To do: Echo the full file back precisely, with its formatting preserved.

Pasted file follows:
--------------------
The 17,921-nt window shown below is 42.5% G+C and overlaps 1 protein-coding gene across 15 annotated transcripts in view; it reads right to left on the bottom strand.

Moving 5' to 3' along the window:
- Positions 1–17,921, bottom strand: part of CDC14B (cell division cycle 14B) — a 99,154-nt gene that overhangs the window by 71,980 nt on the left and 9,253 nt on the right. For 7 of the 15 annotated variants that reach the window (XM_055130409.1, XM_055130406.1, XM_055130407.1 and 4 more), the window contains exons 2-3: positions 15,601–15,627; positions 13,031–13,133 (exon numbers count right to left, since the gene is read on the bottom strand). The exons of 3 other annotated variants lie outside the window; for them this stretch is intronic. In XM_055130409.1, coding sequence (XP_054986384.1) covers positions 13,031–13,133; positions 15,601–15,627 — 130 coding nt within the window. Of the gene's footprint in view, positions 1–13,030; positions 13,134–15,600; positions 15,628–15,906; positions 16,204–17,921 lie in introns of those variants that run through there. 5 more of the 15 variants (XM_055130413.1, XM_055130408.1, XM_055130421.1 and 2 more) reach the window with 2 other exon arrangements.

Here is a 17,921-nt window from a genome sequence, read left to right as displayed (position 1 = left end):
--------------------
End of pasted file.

The 17,921-nt window shown below is 42.5% G+C and overlaps 1 protein-coding gene across 15 annotated transcripts in view; it reads right to left on the bottom strand.

Moving 5' to 3' along the window:
- Positions 1–17,921, bottom strand: part of CDC14B (cell division cycle 14B) — a 99,154-nt gene that overhangs the window by 71,980 nt on the left and 9,253 nt on the right. For 7 of the 15 annotated variants that reach the window (XM_055130409.1, XM_055130406.1, XM_055130407.1 and 4 more), the window contains exons 2-3: positions 15,601–15,627; positions 13,031–13,133 (exon numbers count right to left, since the gene is read on the bottom strand). The exons of 3 other annotated variants lie outside the window; for them this stretch is intronic. In XM_055130409.1, coding sequence (XP_054986384.1) covers positions 13,031–13,133; positions 15,601–15,627 — 130 coding nt within the window. Of the gene's footprint in view, positions 1–13,030; positions 13,134–15,600; positions 15,628–15,906; positions 16,204–17,921 lie in introns of those variants that run through there. 5 more of the 15 variants (XM_055130413.1, XM_055130408.1, XM_055130421.1 and 2 more) reach the window with 2 other exon arrangements.

Here is a 17,921-nt window from a genome sequence, read left to right as displayed (position 1 = left end):